Are conventions solutions to uncertainty? contrasting visions of social coordination
In recent years, there has been an increase in research on conventions motivated by the game-theoretic contributions of the philosopher David Lewis. Prior to this surge in interest, discussions of convention in economics had been tied to the analysis of John Maynard Keynes's writings. These literatures are distinct and have very little overlap. Yet this confluence of interests raises interesting methodological questions. Does the use of a common term, convention, denote a set of shared concerns? Can we identify what differentiates the game theoretic models from the Keynesian ones? This paper maps out the three most developed accounts of convention within economics and discusses their relations with each other in an attempt to provide an answer.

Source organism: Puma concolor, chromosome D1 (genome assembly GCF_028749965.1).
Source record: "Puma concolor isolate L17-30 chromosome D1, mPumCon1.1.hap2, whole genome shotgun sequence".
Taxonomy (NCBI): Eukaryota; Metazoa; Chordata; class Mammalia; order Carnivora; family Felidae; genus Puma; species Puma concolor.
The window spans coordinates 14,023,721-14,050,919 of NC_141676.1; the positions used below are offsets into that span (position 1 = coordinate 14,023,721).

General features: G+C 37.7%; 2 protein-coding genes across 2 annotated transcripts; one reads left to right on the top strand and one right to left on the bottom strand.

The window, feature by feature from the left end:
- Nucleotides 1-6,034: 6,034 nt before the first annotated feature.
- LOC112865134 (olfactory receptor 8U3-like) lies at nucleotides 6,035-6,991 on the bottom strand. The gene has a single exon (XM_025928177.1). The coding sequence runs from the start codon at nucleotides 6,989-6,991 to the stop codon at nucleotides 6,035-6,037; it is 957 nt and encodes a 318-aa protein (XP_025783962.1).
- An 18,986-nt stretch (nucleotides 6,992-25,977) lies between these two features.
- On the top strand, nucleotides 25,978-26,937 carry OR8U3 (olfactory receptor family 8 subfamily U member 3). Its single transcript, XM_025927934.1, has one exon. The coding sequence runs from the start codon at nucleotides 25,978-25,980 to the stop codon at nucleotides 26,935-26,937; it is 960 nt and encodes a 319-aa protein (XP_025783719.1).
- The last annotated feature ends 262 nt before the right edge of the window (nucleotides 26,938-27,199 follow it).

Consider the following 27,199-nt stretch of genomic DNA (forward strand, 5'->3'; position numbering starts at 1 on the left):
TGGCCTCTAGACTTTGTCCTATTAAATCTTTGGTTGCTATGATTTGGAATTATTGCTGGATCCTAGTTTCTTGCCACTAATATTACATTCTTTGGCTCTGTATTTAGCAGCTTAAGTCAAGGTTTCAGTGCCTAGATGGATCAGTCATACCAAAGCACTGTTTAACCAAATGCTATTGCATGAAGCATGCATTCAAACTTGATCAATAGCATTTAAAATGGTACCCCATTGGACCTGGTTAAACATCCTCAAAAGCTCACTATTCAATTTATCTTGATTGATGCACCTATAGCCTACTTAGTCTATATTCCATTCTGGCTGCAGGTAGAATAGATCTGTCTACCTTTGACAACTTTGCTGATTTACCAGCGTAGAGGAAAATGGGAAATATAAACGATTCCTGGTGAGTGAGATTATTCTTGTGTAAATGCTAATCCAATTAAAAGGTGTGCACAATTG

Volume (Year): 32 (2010)
Issue (Month): 4 (July)
|Contact details of provider:|| Web page: http://mesharpe.metapress.com/link.asp?target=journal&id=109348|
When requesting a correction, please mention this item's handle: RePEc:mes:postke:v:32:y:2010:i:4:p:535-558. See general information about how to correct material in RePEc.
For technical questions regarding this item, or to correct its authors, title, abstract, bibliographic or download information, contact: (Chris Nguyen)The email address of this maintainer does not seem to be valid anymore. Please ask Chris Nguyen to update the entry or send us the correct address
If references are entirely missing, you can add them using this form.